Last edited Sat Dec 22, 2012, 09:38 PM - Edit history (1)

Those who are obsessing about it will continue to obsess. Also the following things have or have not happened:

1) We just finished an election 6 1/2 weeks ago

2) Hillary Clinton hasn't announced whether she will run or not

3) Hillary Clinton hasn't won the nomination for 2016

4) Although Bill Clinton would certain being able (physically and mentally) to run, he's a pretty politically savvy guy and would see the downside or running on a ticket with his wife. As the first female president I'm sure he would want her to be her own person and choose someone else who is capable and younger for the bottom of the ticket.

Now again, to those foaming at the mouth none of these things make sense.

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Response to davidpdx (Reply #11)

Sat Dec 22, 2012, 12:39 PM

13. Agreed on all points.

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Response to Drunken Irishman (Reply #2)

Sun Dec 23, 2012, 12:15 AM

19. Technically, he is constitutionally eligible to BE president

Just not constitutionally eligible to be ELECTED president, according to the wording of the 22nd amendment.

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Response to democrattotheend (Reply #19)

Sun Dec 23, 2012, 12:22 AM

20. Too ambiguous and why no former prez would dare entertain the idea...

Because it would throw us into a constitutional crisis. Hell, even constitutional professors can't agree on what it exactly means - and that would leave it in the hands of the Supreme Court to ultimately decide on the language.

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Response to MindMover (Original post)

Sat Dec 22, 2012, 02:41 AM

9. Bill Clinton42 will be back in the White House from Jan. 2017 to Jan. 2025

 

You will see Bill every single day

Hillary45 will be standing to the left of Bill Clinton42 and serving the same way

For the continuation of Barack Obama44
Now, Bill could officially move to Boston and with doing so, he could become the new senator and replace John Kerry and he would win a landslide (or perhaps Chelsea if Vicky won't???)

and idea worth thinking about, because they won't be in NY much anyhow once HIllary45 is President, so maybe they should consider a beautiful home in Hyanis Port or Cape Cod and Bill should run for Senate.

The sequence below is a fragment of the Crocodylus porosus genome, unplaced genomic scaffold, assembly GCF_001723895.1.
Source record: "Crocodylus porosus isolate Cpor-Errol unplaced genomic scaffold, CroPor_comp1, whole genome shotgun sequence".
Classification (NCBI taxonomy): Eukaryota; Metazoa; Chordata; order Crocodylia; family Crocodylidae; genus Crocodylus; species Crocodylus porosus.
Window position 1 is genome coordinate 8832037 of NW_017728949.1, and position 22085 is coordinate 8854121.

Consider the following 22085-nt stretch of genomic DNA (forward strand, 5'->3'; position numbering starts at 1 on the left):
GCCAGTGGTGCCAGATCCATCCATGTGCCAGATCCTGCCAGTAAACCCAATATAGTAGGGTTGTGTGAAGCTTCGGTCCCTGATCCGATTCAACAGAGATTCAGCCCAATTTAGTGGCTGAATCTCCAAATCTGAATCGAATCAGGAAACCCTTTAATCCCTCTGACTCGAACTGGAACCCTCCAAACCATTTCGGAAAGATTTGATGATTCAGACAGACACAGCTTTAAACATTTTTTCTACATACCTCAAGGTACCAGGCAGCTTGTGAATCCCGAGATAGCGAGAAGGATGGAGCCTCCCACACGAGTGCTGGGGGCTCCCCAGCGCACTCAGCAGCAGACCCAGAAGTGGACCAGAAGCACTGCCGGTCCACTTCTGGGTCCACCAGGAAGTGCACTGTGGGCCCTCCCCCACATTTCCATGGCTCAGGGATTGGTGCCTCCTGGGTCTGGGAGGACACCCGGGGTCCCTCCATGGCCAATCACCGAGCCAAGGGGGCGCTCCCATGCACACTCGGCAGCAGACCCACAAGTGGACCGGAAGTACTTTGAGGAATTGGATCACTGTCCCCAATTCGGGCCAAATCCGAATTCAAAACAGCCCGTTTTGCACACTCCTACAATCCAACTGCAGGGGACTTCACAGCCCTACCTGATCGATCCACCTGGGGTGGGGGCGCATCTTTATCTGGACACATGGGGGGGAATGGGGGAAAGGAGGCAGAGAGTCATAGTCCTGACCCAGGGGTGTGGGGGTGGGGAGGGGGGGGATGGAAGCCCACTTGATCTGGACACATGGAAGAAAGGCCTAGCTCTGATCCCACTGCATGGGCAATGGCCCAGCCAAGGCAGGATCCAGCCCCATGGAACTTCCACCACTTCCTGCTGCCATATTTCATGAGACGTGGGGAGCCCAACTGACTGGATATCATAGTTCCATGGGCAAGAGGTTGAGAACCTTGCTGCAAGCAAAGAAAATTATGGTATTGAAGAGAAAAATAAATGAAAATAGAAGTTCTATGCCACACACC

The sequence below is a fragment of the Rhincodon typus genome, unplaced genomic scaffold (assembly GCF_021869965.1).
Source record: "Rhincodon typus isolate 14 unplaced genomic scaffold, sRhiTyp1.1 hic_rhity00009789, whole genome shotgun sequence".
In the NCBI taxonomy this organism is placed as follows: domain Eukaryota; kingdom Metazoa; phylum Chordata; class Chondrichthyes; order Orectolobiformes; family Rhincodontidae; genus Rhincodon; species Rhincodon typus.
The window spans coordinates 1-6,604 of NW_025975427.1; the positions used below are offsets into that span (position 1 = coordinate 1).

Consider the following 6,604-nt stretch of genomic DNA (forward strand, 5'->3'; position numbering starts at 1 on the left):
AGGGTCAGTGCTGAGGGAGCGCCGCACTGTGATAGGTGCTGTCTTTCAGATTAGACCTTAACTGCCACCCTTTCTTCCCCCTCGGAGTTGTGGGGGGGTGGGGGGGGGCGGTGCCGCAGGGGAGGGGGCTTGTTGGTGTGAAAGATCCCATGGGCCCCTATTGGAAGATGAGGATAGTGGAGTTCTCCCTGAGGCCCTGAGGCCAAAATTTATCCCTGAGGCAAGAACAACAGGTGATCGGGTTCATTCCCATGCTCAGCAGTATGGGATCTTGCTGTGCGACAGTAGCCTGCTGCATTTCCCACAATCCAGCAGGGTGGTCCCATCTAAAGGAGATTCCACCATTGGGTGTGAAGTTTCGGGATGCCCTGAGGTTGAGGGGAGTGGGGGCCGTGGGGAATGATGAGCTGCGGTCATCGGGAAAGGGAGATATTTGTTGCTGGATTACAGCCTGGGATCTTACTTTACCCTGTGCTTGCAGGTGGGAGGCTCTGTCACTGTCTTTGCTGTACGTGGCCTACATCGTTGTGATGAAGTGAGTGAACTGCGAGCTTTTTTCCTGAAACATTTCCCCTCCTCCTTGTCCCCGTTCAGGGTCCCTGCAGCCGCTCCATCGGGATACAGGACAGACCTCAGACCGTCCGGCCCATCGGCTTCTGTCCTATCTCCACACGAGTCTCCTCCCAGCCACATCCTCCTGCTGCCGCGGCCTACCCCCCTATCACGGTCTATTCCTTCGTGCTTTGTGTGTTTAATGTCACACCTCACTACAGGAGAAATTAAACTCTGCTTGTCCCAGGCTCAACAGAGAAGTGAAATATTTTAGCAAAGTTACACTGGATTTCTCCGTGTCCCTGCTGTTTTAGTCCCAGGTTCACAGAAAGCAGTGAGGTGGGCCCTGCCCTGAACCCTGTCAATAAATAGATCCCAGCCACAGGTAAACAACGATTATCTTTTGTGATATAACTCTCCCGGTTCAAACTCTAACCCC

The thing about term limits for a president is it shows how each and every time the repubs attempt to fix things for their own benefit, they shoot themselves in the toes doing so.

BTW- Hillary45 history will show will be far, far more liberal than Bill42 was forced to be.\

and when Hillary45 leaves in 2025, the supreme court will be either 8 to 1 or 9 to 0 liberal.

The republicans will be a laughing stock if the Dems can have 16 presidential years.

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Response to graham4anything (Reply #9)

Sat Dec 22, 2012, 02:30 PM

14. "Hillary45 history will show will be far, far more liberal than Bill42 was forced to be."

This is unlikely.

It's not a secret going back to their days at Yale that HRC is more ideologically-conservative than WJC. She worked for the Goldwater campaign. He was the lefty activist. He went into politics. She went into a moderately-conservative law firm. She's always been independent-minded from the thinking of her husband and willing to disagree with him publicly so there's no secret or surprise here. She frequently takes positions to the right of Bill. Bill's conservatism was/is practical...Hillary's is because it's what she really believes.

Not saying that's a good or bad thing...but it's something well beyond question.